8. CHAPTER 3 “I am not the daughter of a pig!”: The Changing Dynamics of Bridewealth
    (pp. 99-133)

    One December late afternoon, as I rounded the Tari airstrip on my way to the hospital compound, some young men, who must have been home for the holidays and who probably thought I was a tourist, yelled out to me,“Misses, kam likim mipela”(White lady, come lick us). It had been a long day, and my first impulse was just to ignore them and walk on. There were many people sitting in groups talking and playing cards by the side of the road, and I was embarrassed by this sudden, very public eroticization of my racial identity. I wanted...

  9. CHAPTER 4 “You, I don’t even count you”: Becoming a Pasinja Meri
    (pp. 134-165)

    Megeme said that she made up her mind after she was raped for the second time. Her kin condemned the assailant’s behavior and belligerently demandednogo tauwa(literally, pigs for genitals; compensation for “stealing” the sexuality of a woman), but later seemed to forget about her. She recalled the heady atmosphere of righteous indignation as dozens of relatives gathered for the village court case—the women vehement and quarrelsome; the men somber, letting their loosely held bows and homemade guns speak their intentions. At the time, Megeme was proud that her kin had threatened tribal war if the assailant’s family...

  10. CHAPTER 5 “Eating her own vagina”: Passenger Women and Sexuality
    (pp. 166-190)

    Barbara de Zalduondo has criticized studies of prostitution that examine in clinical, quantitative detail the sexual behaviors that people engage in, arguing that “the interpersonal dynamics in sexual relationships are not being captured by studies of sexual ‘behavior’ in which acts are privileged over the identities and feelings of the actors . . . There is scarcely a mention of the affective dimensions of sexual behavior in the literature on AIDS, especially in the world regions where heterosexual transmission predominates” (1991:238–39). Informed by a somewhat different literature, but in many ways recommending a similar prescription, Margaret Jolly has critiqued...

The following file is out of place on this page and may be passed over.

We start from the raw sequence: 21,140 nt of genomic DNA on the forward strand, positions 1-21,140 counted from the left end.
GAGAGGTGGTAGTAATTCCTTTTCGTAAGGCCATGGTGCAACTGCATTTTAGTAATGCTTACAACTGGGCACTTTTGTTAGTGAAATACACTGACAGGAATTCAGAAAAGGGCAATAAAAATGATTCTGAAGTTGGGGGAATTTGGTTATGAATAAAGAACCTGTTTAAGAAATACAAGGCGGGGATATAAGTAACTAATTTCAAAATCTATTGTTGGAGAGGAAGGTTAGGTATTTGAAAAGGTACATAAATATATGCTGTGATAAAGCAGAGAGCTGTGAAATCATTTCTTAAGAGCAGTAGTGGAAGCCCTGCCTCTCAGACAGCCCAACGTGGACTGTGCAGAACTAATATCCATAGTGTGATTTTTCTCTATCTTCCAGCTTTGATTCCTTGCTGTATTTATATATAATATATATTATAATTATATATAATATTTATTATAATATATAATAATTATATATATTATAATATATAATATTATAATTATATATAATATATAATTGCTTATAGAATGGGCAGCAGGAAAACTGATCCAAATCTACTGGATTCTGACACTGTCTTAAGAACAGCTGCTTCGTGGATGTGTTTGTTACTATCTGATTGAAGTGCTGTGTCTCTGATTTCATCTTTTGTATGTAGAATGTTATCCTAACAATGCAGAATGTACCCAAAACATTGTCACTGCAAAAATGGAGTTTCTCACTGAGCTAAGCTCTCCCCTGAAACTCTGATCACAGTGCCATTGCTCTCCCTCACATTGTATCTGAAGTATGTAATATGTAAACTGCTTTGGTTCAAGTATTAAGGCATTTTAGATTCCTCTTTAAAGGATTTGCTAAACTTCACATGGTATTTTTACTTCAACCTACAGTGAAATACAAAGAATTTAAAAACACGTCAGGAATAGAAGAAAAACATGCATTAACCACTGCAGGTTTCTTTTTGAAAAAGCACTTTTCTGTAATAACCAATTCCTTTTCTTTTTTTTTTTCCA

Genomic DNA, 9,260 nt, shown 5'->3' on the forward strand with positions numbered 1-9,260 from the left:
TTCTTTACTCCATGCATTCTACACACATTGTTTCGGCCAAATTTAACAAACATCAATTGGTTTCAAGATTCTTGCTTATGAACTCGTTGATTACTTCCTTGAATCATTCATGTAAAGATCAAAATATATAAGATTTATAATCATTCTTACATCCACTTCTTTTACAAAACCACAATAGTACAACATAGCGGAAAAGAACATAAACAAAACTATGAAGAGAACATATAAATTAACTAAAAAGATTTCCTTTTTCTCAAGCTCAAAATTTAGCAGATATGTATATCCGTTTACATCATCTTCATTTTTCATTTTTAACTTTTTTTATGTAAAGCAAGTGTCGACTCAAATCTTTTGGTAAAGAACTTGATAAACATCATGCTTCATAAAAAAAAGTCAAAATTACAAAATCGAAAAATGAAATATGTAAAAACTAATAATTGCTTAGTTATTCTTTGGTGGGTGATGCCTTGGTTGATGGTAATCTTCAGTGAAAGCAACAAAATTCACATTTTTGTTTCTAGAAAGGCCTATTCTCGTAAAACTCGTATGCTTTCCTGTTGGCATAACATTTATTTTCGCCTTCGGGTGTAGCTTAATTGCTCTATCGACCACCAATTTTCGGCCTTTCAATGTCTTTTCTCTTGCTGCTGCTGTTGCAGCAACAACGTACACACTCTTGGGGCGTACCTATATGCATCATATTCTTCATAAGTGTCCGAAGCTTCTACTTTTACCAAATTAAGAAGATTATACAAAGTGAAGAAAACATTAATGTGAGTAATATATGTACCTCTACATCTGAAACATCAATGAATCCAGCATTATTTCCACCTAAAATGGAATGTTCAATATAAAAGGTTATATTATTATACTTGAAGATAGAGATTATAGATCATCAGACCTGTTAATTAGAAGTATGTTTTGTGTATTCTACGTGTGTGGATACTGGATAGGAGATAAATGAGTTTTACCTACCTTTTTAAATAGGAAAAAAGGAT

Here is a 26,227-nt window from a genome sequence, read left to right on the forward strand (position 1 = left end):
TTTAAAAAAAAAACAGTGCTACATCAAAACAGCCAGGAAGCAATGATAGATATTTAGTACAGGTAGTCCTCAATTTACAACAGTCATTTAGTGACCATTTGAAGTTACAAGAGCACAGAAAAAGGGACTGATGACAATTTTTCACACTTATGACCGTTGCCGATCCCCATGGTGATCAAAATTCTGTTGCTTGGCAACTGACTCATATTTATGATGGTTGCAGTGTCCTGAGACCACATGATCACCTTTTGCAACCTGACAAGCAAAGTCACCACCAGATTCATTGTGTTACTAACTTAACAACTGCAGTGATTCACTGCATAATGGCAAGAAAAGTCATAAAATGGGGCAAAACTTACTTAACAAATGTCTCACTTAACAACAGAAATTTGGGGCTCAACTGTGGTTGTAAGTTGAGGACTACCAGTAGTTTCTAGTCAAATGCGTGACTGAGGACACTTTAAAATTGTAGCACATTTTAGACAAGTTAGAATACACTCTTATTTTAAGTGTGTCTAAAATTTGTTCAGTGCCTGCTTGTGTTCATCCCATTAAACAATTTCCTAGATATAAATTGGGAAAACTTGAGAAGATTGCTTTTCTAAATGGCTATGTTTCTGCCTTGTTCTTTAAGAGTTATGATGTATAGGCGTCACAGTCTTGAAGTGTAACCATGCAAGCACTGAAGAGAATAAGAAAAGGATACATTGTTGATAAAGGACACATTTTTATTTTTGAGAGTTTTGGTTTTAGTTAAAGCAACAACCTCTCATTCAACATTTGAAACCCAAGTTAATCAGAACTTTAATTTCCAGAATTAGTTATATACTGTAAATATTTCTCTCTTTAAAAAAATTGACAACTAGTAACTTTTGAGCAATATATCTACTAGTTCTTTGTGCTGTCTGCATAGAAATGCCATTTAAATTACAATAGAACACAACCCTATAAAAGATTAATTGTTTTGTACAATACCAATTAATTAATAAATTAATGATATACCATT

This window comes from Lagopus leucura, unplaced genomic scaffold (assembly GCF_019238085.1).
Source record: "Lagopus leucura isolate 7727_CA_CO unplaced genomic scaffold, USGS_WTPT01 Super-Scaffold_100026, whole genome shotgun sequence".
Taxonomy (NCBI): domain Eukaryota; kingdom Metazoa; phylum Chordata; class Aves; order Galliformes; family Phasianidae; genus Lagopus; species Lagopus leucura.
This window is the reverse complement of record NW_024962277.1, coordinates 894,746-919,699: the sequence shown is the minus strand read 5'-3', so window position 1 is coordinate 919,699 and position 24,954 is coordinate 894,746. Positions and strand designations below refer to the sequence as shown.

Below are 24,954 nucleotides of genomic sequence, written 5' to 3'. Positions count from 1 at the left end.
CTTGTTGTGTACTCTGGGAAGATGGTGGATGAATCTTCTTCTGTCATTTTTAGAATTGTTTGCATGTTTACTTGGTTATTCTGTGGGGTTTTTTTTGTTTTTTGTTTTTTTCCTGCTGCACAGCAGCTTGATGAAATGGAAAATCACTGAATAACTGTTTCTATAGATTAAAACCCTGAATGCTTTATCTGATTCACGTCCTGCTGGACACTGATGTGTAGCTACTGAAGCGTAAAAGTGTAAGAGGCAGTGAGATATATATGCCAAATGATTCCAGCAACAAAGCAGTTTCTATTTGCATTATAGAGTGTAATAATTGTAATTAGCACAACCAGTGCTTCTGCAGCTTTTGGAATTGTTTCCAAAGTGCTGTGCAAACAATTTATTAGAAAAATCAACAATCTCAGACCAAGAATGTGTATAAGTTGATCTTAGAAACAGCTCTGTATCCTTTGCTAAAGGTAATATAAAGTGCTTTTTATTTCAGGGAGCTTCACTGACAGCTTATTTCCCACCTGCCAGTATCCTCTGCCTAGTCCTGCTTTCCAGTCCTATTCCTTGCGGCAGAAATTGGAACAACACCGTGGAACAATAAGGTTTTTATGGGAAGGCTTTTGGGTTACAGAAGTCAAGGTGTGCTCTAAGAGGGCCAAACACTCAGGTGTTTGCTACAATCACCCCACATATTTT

11. CHAPTER 6 “When the pig and the bamboo knife are ready”: The HuliDawe Anda
    (pp. 191-220)

    The firstdawesong I heard was performed by Lirime Mangobe only a few weeks into my fieldwork. I had my tape recorder out and was trying to elicit genres of song or storytelling other than the Christian hymns— “Jisas i namba wan . . .” (Jesus is number one)—women were so eager to sing for me. I didn’t know whatdawesongs were at that time, and when I asked Lirime to translate, she became embarrassed and refused. It turned out to be a poignant chant of loss in which she mused that when she saw Air Niugini...

  12. Conclusion
    (pp. 221-238)

    In light of the foregoing discussion, many readers may be wondering about the status of HIV/AIDS in Papua New Guinea. At the end of 2004, almost 10,000 HIV+ cases had been reported. This number may seem small in comparison to the millions of cases in sub-Saharan Africa and Asia, but it likely does not reflect the epidemiological reality in Papua New Guinea. At the time of my research in the mid-1990s very little research on HIV incidence had been done, and even in the early 2000s most epidemiological research was being conducted in the capital city, with the reporting of...

  13. Notes
    (pp. 239-254)
  14. References
    (pp. 255-272)
  15. Index
    (pp. 273-284)